BUENOS AIRES, Argentina Farmers seething at export taxes on their crops resumed their blockades of rural highways on Saturday after talks failed to end a 17-day-old strike that has halted grain exports and emptied supermarket shelves of meat.
Eduardo Buzzi, a leader of one of four striking farm groups, said a failure to reach a breakthrough in talks that ended early Saturday has jeopardized their attendance at a second round called by the government for Monday.
"We went to negotiate, and it turned out that the dialogue consisted of talking in vague generalities," Buzzi told Argentine Radio 10. "As such we doubt there will be a meeting on Monday."
On Saturday, farmworkers restored highway blockades across several rural provinces including Entre Rios, Cordoba, Santa Fe and Chaco. The move came a day after they called a "truce" in the strike and temporarily lifted barricades to allow bargaining to begin on disputed tax hikes.
Adding new pressure on the government, the country's four big farm groups said the strike will continue until at least Wednesday. In a joint statement, they said they would decide at that point whether to extend the protest.
Small farmers complain that they have been unfairly hit by a March 11 presidential decree that hiked export taxes on soybeans from 35 percent to as much as 45 percent, and slapped new duties on other farm exports. President Cristina Fernandez says the measure is intended to help stem rising inflation.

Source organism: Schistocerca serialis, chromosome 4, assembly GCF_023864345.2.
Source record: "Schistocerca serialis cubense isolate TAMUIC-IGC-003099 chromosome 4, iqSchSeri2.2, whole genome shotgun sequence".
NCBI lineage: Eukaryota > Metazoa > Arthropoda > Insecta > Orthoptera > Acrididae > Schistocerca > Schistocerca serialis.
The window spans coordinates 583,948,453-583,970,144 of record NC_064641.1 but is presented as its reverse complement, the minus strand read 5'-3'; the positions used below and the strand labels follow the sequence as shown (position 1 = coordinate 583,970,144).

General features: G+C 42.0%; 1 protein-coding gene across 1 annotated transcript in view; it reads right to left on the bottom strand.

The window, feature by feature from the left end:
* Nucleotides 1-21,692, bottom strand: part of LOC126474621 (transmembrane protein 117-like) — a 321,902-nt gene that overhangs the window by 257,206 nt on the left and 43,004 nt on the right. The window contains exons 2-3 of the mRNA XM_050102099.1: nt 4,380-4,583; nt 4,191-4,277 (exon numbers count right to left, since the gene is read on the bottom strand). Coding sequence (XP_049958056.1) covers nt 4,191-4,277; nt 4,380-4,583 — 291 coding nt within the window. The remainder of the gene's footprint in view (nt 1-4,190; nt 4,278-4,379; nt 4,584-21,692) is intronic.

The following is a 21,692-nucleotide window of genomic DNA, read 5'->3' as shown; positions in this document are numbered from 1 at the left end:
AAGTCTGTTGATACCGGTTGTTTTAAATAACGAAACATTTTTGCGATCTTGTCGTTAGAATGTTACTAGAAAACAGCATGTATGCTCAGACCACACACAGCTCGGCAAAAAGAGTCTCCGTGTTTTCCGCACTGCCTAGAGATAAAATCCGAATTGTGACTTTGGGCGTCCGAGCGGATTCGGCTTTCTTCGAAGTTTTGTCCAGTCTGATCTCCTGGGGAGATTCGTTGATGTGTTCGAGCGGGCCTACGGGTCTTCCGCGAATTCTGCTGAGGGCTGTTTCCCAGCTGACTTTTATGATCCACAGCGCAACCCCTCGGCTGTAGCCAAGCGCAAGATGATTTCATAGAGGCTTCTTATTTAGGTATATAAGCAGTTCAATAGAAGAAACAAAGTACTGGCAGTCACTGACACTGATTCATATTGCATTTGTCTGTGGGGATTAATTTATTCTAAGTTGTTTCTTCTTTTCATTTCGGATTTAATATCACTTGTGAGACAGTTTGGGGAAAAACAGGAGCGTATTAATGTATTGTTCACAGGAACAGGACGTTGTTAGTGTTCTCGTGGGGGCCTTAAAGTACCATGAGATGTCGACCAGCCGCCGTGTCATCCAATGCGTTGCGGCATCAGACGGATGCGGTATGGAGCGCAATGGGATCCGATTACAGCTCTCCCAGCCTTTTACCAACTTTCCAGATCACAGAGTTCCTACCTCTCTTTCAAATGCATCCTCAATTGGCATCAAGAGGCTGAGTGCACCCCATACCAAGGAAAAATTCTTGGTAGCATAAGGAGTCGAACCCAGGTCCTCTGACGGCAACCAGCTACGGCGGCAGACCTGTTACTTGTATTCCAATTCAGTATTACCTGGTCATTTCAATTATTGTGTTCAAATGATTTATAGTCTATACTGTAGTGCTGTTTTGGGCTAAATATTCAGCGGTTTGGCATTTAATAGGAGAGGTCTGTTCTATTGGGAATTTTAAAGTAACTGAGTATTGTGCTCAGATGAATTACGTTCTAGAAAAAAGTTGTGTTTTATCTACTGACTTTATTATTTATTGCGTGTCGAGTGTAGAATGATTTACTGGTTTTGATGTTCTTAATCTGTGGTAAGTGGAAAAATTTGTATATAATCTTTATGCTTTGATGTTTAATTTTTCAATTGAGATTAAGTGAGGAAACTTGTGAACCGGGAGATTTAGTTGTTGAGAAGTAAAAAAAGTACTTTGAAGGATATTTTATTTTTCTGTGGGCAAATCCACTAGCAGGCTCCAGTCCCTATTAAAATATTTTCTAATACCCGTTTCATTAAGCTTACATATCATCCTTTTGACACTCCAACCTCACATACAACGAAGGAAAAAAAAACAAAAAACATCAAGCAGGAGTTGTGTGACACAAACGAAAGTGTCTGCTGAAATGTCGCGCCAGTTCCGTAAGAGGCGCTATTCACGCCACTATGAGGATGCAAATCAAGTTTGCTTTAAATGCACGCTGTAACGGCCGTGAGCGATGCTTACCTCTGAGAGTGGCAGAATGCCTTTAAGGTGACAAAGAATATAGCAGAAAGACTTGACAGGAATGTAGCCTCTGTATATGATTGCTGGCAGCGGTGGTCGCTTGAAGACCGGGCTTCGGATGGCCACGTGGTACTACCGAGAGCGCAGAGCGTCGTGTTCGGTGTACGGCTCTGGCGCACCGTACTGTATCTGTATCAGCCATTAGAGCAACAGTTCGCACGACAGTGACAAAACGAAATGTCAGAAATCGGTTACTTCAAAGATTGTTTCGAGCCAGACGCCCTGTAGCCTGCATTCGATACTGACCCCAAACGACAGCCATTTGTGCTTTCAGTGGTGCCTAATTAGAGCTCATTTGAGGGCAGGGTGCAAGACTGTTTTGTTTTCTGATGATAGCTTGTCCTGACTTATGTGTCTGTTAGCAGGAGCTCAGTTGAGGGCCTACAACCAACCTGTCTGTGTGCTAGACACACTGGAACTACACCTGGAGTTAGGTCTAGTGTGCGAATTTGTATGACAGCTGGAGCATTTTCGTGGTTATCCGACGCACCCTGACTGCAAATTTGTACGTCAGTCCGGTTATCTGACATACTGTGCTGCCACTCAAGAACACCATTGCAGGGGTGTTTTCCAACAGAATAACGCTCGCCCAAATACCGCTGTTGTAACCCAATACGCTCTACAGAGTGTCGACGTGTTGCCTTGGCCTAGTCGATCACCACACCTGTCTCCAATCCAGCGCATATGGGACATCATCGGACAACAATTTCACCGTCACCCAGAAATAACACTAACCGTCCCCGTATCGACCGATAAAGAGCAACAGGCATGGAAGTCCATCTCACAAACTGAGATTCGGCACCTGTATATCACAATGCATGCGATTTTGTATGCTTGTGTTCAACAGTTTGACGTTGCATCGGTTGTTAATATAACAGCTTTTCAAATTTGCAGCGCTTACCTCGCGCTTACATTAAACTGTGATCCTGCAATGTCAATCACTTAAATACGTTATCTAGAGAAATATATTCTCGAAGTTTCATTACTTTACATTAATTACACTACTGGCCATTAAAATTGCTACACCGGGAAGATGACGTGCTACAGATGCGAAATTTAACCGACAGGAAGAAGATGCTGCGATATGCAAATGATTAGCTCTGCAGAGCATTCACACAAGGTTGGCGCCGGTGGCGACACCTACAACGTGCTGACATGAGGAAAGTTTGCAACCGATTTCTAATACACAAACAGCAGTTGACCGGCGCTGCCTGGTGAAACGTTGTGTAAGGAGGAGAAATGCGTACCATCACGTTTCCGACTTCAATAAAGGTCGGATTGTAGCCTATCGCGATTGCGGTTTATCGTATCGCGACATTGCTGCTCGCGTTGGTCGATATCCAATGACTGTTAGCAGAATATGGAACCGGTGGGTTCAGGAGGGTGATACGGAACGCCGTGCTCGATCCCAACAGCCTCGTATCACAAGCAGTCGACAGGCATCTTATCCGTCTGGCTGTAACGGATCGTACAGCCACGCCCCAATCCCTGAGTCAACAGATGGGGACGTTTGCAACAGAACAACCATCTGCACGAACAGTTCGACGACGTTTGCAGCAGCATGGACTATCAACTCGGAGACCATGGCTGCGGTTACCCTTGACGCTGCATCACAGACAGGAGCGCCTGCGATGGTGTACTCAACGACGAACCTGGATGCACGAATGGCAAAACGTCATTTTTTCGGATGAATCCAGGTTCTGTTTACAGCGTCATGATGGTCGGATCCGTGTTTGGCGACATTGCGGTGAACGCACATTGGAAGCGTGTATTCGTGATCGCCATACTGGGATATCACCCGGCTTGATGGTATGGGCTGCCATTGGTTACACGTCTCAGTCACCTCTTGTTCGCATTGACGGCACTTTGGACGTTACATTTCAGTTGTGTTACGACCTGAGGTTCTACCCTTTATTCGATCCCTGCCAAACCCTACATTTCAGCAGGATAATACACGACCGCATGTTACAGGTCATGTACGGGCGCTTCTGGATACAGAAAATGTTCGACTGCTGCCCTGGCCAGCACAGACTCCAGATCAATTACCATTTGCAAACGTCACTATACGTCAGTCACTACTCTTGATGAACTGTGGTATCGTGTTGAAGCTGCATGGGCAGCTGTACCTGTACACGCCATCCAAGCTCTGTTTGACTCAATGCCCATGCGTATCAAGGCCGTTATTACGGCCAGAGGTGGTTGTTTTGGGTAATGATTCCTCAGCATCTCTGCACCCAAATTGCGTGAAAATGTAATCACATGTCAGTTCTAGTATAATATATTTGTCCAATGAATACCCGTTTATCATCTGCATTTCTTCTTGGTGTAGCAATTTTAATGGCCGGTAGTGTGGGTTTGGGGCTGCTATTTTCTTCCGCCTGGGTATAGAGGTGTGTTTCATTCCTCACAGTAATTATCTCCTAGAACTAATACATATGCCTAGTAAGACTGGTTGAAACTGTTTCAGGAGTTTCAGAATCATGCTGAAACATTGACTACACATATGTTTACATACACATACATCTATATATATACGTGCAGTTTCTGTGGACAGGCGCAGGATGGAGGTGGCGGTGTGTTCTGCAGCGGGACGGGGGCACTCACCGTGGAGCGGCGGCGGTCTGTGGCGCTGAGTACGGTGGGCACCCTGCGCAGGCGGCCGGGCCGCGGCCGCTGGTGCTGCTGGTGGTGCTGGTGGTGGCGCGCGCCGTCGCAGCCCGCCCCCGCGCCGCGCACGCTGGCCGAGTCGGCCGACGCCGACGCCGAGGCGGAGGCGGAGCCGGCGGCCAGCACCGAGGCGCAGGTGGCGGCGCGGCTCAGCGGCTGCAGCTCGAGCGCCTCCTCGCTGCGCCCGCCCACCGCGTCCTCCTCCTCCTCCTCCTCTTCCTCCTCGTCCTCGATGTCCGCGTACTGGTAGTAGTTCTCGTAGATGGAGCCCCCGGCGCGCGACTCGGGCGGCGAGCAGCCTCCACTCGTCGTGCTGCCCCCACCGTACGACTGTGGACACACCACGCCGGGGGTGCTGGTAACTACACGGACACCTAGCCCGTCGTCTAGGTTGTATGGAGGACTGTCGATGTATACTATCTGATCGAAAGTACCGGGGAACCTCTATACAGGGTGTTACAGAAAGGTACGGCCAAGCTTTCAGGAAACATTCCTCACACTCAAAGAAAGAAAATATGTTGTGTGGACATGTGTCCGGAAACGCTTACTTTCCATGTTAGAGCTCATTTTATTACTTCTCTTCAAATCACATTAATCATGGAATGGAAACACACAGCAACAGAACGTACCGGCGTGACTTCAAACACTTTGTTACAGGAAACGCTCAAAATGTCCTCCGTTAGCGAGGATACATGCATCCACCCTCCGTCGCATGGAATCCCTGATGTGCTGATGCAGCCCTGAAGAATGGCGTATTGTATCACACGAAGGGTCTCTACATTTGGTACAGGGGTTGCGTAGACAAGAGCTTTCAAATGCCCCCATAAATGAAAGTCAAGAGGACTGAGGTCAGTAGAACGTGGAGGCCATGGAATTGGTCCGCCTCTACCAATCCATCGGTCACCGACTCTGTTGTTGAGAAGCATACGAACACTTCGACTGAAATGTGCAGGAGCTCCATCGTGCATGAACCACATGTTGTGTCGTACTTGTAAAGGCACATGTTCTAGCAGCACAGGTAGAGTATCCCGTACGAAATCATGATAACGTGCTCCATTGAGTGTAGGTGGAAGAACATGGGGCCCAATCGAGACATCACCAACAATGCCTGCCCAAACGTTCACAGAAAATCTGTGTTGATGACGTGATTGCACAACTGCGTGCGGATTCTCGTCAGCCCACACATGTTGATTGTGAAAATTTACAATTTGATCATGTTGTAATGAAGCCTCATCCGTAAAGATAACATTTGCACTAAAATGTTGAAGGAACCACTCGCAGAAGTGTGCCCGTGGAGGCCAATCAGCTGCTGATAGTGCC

For more than two weeks, the farmers have led road blockades that choked off the flow of farm goods to major cities, emptying supermarket shelves and virtually paralyzing exports of beef, soybeans and wheat from this agricultural powerhouse.
Recently, Fernandez sounded more conciliatory, defusing days of bitter recriminations by shaking hands with farm leaders at the Government House when they opened their first talks late Friday.
But negotiations ended after midnight Saturday without an agreement. Fernandez's top aide had told reporters the dialogue would continue on Monday.
"We have had our first encounter with Argentina's farm leadership. I believe the talks were highly useful," said Cabinet chief Alberto Fernandez, who is not related to the president. "We have been able to speak after 16 days of missed encounters and silence."
On March 13, the growers launched their strike, burning tires, marching through the capital and using trucks and tractors to erect highway barricades across the nation's agricultural heartland.
The hardline Agrarian Federation announced after the talks broke off Saturday that it would be among the first to restart the barricades.
"Those in favor of blockading the route, raise your hands!" shouted Alfredo De Angelis, a strike leader, to gathered farmers. They overwhelmingly signaled their willingness to resume the blockade in Entre Rios province northeast of Buenos Aires.